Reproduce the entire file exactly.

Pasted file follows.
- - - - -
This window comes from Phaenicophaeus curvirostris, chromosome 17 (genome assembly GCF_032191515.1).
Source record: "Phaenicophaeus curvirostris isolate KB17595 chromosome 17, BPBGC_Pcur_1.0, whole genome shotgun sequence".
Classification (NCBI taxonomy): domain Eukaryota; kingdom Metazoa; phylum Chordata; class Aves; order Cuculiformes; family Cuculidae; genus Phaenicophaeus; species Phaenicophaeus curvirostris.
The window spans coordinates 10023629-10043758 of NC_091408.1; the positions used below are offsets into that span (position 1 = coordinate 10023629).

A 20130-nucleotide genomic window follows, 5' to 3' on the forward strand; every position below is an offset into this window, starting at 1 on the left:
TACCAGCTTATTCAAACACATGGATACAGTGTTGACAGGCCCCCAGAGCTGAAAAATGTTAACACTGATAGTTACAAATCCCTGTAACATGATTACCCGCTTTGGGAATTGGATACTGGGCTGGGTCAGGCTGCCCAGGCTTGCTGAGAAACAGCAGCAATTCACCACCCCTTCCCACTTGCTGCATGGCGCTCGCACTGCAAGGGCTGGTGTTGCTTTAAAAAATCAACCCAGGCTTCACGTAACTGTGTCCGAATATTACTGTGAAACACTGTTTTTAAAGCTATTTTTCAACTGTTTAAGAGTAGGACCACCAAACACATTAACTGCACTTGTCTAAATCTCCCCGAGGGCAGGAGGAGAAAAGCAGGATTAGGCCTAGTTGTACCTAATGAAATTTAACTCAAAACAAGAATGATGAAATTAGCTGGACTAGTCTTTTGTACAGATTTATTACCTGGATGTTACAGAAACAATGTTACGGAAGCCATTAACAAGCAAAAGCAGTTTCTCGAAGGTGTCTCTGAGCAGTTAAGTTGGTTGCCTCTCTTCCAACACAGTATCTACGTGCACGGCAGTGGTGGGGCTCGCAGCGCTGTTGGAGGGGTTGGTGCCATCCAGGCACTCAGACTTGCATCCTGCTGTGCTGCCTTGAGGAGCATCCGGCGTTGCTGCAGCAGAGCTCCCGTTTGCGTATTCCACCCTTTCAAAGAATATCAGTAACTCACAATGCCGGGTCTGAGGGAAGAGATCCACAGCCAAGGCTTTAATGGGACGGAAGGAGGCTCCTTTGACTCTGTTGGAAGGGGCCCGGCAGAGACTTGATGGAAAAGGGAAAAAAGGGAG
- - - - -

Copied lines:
This window comes from Phaenicophaeus curvirostris, chromosome 17 (genome assembly GCF_032191515.1).
Source record: "Phaenicophaeus curvirostris isolate KB17595 chromosome 17, BPBGC_Pcur_1.0, whole genome shotgun sequence".
Classification (NCBI taxonomy): domain Eukaryota; kingdom Metazoa; phylum Chordata; class Aves; order Cuculiformes; family Cuculidae; genus Phaenicophaeus; species Phaenicophaeus curvirostris.
The window spans coordinates 10023629-10043758 of NC_091408.1; the positions used below are offsets into that span (position 1 = coordinate 10023629).

A 20130-nucleotide genomic window follows, 5' to 3' on the forward strand; every position below is an offset into this window, starting at 1 on the left:
TACCAGCTTATTCAAACACATGGATACAGTGTTGACAGGCCCCCAGAGCTGAAAAATGTTAACACTGATAGTTACAAATCCCTGTAACATGATTACCCGCTTTGGGAATTGGATACTGGGCTGGGTCAGGCTGCCCAGGCTTGCTGAGAAACAGCAGCAATTCACCACCCCTTCCCACTTGCTGCATGGCGCTCGCACTGCAAGGGCTGGTGTTGCTTTAAAAAATCAACCCAGGCTTCACGTAACTGTGTCCGAATATTACTGTGAAACACTGTTTTTAAAGCTATTTTTCAACTGTTTAAGAGTAGGACCACCAAACACATTAACTGCACTTGTCTAAATCTCCCCGAGGGCAGGAGGAGAAAAGCAGGATTAGGCCTAGTTGTACCTAATGAAATTTAACTCAAAACAAGAATGATGAAATTAGCTGGACTAGTCTTTTGTACAGATTTATTACCTGGATGTTACAGAAACAATGTTACGGAAGCCATTAACAAGCAAAAGCAGTTTCTCGAAGGTGTCTCTGAGCAGTTAAGTTGGTTGCCTCTCTTCCAACACAGTATCTACGTGCACGGCAGTGGTGGGGCTCGCAGCGCTGTTGGAGGGGTTGGTGCCATCCAGGCACTCAGACTTGCATCCTGCTGTGCTGCCTTGAGGAGCATCCGGCGTTGCTGCAGCAGAGCTCCCGTTTGCGTATTCCACCCTTTCAAAGAATATCAGTAACTCACAATGCCGGGTCTGAGGGAAGAGATCCACAGCCAAGGCTTTAATGGGACGGAAGGAGGCTCCTTTGACTCTGTTGGAAGGGGCCCGGCAGAGACTTGATGGAAAAGGGAAAAAAGGGAG